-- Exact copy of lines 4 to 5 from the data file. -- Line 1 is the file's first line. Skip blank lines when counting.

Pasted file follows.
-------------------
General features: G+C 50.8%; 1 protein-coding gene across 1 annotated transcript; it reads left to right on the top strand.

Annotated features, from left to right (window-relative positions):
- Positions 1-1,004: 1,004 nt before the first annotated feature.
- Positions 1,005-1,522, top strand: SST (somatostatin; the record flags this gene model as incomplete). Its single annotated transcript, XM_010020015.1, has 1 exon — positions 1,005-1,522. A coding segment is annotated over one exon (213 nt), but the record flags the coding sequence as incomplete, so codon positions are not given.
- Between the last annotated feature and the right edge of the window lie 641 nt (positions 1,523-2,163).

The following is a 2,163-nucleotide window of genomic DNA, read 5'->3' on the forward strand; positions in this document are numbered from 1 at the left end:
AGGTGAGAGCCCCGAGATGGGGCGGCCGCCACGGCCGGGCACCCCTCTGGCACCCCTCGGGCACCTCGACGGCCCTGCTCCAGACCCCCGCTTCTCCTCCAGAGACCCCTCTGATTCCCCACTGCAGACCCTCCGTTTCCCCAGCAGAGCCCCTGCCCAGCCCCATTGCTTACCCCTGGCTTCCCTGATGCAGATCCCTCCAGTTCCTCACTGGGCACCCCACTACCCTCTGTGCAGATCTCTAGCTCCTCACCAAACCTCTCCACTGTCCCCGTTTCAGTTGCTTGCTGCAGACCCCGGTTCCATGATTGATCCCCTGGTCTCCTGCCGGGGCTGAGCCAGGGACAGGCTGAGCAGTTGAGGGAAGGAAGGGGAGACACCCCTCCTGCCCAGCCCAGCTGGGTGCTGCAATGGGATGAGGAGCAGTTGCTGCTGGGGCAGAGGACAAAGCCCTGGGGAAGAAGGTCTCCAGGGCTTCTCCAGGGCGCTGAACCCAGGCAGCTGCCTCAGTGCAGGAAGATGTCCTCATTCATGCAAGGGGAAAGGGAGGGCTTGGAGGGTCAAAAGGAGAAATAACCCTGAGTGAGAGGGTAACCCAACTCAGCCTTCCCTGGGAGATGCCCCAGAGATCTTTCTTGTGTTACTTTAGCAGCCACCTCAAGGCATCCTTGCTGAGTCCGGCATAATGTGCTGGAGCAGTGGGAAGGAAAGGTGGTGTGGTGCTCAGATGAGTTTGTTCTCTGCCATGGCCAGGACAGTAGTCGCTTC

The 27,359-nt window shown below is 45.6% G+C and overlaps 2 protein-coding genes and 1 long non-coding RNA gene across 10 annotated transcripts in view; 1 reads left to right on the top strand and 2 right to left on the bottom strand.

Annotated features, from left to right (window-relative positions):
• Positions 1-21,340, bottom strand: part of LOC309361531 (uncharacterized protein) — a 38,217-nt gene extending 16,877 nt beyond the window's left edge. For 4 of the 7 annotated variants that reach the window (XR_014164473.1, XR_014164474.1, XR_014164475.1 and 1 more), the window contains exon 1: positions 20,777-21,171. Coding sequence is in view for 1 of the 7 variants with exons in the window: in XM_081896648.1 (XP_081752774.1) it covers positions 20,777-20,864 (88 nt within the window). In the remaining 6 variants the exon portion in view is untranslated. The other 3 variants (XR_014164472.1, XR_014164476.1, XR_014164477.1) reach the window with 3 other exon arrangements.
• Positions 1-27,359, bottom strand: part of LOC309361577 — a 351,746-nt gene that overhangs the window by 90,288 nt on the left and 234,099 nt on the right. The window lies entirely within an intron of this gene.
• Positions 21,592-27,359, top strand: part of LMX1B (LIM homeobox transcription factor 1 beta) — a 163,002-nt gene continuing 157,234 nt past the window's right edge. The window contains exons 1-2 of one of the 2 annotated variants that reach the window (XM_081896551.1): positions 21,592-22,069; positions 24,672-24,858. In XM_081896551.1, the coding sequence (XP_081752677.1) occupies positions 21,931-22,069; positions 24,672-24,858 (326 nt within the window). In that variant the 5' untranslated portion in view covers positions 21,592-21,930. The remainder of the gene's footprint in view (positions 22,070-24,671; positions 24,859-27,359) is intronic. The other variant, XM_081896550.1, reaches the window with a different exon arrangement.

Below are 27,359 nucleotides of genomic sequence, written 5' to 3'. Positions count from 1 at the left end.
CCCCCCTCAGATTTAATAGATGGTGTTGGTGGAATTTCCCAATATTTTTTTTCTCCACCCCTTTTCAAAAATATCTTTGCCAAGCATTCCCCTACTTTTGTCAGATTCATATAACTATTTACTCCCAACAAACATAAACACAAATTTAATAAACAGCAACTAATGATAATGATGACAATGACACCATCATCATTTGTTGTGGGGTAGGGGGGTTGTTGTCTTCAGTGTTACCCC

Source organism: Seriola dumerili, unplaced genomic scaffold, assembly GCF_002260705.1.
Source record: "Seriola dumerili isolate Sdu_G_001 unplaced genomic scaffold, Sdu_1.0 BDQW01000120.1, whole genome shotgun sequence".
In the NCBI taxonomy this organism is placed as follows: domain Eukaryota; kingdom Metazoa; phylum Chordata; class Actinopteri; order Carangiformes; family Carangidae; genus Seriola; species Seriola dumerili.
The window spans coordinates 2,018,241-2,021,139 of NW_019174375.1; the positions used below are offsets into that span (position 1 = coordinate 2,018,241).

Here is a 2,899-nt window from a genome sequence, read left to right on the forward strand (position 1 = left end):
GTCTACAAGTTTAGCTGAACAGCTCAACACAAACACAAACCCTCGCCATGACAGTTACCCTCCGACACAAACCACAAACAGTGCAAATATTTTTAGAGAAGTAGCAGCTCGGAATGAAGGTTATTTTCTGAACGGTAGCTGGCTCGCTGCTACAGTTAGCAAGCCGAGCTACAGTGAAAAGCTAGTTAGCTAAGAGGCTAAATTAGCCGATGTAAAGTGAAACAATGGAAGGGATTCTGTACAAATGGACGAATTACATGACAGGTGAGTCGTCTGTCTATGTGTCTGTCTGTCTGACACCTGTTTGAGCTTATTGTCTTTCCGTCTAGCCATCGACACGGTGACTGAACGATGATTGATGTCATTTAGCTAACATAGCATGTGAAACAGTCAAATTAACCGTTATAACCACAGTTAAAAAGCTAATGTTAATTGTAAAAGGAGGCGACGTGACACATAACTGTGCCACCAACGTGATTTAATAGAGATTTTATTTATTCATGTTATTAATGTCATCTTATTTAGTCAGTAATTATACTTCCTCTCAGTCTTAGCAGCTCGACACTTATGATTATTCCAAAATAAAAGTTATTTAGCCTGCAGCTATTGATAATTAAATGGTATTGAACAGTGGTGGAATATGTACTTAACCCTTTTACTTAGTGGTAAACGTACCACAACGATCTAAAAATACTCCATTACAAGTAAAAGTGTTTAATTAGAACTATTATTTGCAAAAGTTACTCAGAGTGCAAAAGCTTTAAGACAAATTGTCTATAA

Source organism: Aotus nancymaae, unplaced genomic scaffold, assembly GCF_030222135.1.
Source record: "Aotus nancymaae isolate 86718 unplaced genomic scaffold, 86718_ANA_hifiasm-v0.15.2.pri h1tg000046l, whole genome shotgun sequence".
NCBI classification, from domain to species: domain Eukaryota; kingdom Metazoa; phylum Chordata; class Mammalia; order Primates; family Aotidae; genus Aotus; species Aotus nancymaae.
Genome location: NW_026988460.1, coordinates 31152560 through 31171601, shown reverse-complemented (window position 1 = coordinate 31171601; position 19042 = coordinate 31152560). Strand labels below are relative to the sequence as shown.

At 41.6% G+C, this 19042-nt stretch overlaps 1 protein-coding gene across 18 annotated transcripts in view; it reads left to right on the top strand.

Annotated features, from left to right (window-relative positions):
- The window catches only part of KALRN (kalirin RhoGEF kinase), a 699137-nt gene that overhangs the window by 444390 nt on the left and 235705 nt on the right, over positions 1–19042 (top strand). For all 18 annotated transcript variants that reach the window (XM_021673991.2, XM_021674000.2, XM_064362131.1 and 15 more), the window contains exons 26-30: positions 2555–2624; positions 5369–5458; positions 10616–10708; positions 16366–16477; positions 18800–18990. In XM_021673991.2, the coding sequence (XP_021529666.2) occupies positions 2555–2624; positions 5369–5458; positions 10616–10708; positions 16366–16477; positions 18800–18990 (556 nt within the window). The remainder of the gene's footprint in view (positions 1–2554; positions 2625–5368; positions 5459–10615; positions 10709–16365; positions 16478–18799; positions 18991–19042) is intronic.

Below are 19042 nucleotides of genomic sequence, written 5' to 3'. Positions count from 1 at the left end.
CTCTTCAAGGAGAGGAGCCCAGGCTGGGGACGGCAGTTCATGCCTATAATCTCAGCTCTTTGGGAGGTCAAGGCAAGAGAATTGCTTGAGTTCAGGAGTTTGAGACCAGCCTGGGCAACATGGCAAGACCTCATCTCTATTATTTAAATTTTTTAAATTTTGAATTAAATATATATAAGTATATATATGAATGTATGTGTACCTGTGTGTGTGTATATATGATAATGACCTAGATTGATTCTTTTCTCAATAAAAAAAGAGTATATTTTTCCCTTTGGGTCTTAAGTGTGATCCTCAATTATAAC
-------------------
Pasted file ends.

- Positions 1,005-1,522, top strand: SST (somatostatin; the record flags this gene model as incomplete). Its single annotated transcript, XM_010020015.1, has 1 exon — positions 1,005-1,522. A coding segment is annotated over one exon (213 nt), but the record flags the coding sequence as incomplete, so codon positions are not given.
- Between the last annotated feature and the right edge of the window lie 641 nt (positions 1,523-2,163).